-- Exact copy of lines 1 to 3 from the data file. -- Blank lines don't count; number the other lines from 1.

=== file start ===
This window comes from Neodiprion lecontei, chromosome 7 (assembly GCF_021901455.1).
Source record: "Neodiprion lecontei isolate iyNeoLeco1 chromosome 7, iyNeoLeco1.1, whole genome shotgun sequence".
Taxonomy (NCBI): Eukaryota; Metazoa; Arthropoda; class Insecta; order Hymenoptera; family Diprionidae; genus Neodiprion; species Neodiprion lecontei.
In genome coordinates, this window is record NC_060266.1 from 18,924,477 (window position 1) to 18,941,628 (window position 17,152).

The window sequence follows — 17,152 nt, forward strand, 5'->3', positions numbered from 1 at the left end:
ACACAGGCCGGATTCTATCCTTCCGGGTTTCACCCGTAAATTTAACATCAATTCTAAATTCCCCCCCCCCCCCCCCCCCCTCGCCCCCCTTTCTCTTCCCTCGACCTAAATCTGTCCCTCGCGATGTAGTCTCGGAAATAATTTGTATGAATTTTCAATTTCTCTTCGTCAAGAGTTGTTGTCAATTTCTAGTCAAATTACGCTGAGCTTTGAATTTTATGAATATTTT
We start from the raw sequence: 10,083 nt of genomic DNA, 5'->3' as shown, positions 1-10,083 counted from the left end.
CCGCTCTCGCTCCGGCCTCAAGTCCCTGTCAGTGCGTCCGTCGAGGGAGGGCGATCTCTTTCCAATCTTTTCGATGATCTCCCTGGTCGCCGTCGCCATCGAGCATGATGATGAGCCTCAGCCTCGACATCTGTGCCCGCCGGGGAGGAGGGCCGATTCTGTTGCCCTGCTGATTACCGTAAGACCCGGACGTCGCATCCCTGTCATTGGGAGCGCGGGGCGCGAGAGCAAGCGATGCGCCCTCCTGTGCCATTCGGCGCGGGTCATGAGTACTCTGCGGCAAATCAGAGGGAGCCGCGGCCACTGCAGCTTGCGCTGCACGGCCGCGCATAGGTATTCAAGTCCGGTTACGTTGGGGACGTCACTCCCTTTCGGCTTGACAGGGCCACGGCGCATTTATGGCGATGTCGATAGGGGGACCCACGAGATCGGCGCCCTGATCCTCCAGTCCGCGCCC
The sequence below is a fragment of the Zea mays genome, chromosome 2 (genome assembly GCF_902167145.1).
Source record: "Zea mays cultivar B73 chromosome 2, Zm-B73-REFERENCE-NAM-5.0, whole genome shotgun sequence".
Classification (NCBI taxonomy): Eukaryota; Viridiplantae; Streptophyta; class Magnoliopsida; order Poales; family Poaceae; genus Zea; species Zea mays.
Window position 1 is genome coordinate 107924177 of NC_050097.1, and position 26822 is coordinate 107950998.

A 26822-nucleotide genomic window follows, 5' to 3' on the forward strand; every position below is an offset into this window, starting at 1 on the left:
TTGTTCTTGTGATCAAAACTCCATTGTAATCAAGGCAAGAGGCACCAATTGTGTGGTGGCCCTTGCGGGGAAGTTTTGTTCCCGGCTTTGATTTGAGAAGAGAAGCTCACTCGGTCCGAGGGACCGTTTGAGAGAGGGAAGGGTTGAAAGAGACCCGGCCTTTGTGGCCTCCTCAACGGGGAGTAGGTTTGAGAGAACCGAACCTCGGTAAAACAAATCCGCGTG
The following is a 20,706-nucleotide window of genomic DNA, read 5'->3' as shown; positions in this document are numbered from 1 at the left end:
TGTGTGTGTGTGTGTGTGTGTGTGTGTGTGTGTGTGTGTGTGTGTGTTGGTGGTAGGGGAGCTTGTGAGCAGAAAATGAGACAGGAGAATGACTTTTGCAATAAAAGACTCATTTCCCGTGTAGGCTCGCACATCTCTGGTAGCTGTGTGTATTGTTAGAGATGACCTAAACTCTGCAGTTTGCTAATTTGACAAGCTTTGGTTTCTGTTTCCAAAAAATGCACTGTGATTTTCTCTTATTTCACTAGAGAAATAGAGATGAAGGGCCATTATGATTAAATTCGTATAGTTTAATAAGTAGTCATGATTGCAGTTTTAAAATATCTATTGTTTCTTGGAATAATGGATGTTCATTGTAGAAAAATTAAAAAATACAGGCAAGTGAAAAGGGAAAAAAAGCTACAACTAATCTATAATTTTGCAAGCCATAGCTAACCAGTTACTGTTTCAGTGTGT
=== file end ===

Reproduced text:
This window comes from Neodiprion lecontei, chromosome 7 (assembly GCF_021901455.1).
Source record: "Neodiprion lecontei isolate iyNeoLeco1 chromosome 7, iyNeoLeco1.1, whole genome shotgun sequence".
Taxonomy (NCBI): Eukaryota; Metazoa; Arthropoda; class Insecta; order Hymenoptera; family Diprionidae; genus Neodiprion; species Neodiprion lecontei.